Against expectations, 2017 was a “stellar year” for superannuation fund investment returns, says Chant West.
The median growth fund, with 61% – 80% in growth assets, was up 10.8% for the year according to the firm, well ahead of performance targets.
“Growth funds have now delivered six straight positive calendar year returns, averaging over 10% a year. The last time we saw such a long sequence of positive returns was between 1995 and 2001,” said Chant West founder Warren Chant.
“The 2017 return of 10.8% is the best result since 2013 when funds surged 17.2%. It is also more than 5% ahead of the typical long-term return objective for that category which is CPI + 3.5%. With inflation running at about 2%, that translates to a target of about 5.5%.”
“Very few people would have predicted such an outstanding result 12 months ago. Back then, people were nervous about what Donald Trump’s shock victory might lead to. And that was only months after Europe was thrown into turmoil by the surprise Brexit vote. However, despite all the uncertainty, share markets around the world took it in their stride as investors focused on the improving global economy. International shares surged 18.7% over the year in hedged terms and 13.4% unhedged, while Australian shares also had an excellent year, gaining 11.9%.”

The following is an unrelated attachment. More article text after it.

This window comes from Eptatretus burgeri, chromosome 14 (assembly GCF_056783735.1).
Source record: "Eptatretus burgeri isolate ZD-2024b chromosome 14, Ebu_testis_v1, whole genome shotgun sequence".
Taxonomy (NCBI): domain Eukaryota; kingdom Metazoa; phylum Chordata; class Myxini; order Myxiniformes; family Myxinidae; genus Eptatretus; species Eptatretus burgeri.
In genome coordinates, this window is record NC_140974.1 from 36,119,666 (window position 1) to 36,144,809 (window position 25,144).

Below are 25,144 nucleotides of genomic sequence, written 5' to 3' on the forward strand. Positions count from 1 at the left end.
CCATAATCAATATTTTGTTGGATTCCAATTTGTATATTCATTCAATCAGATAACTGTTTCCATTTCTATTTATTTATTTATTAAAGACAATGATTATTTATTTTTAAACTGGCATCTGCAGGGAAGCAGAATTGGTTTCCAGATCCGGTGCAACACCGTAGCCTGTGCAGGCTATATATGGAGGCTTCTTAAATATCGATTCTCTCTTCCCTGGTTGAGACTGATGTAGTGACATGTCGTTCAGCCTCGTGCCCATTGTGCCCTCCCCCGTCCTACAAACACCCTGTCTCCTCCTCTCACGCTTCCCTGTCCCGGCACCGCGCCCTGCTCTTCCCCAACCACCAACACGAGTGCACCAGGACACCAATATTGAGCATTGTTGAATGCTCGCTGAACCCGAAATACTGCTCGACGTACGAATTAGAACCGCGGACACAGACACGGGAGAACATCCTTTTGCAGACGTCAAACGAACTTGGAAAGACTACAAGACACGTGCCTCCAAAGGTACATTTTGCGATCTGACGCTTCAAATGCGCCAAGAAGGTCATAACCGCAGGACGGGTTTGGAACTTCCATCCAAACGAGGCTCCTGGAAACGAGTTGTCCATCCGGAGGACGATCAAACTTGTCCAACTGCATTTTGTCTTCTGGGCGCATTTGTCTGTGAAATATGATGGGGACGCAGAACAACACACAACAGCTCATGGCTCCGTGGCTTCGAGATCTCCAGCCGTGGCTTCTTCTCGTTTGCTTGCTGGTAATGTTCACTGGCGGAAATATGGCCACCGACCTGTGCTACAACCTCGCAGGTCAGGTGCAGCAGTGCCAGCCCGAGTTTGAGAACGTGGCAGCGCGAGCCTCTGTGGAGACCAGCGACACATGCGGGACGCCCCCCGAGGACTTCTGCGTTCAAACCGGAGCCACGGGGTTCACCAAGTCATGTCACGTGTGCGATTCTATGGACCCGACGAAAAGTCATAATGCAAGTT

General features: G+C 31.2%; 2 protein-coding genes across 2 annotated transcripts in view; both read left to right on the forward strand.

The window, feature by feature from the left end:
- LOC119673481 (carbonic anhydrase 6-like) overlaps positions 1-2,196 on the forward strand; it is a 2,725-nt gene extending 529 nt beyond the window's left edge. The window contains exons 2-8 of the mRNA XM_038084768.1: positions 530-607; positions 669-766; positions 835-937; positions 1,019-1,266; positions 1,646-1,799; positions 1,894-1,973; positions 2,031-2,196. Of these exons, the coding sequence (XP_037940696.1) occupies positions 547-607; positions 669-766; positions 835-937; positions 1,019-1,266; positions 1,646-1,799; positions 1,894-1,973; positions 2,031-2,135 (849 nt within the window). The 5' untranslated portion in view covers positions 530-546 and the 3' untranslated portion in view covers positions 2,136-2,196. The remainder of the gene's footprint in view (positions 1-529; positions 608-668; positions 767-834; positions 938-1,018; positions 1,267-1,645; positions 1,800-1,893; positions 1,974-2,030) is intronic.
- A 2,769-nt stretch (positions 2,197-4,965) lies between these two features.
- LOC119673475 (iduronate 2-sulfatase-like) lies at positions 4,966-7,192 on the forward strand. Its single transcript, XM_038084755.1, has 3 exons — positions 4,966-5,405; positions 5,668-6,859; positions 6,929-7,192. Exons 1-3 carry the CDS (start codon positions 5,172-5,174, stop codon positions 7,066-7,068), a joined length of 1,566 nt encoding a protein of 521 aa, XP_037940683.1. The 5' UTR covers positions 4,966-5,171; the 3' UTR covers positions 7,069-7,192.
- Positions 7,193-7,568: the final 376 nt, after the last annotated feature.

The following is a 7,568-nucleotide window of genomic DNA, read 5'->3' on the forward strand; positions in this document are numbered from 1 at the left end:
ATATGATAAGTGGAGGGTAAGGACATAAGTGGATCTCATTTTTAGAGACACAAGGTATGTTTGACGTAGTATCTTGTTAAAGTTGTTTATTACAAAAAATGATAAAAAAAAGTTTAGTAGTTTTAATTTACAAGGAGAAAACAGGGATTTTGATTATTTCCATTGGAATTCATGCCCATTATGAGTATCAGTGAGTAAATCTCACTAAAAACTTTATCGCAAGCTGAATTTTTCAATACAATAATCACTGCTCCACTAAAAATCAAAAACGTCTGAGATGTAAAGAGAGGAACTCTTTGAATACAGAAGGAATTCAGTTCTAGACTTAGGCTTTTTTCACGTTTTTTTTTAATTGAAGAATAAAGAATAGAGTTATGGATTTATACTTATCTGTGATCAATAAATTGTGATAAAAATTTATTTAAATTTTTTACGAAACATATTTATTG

“Shares are still the main drivers of performance, but the major funds are well diversified across a wide range of other sectors including unlisted assets. The better performing funds in 2017 were those that had higher allocations to listed shares and to unlisted assets generally. A lower exposure to traditional bonds and cash also helped, given their mediocre returns.”
Chant West says super funds are delivering returns without undue risk. The firm says for a median growth fund the goal should be no more than five negative years over the 25 years since the introduction of compulsory super. In this time these funds have met this goal with only four negative years.
Industry funds outperformed retail funds over the year, returning 11.6% compared to 10%.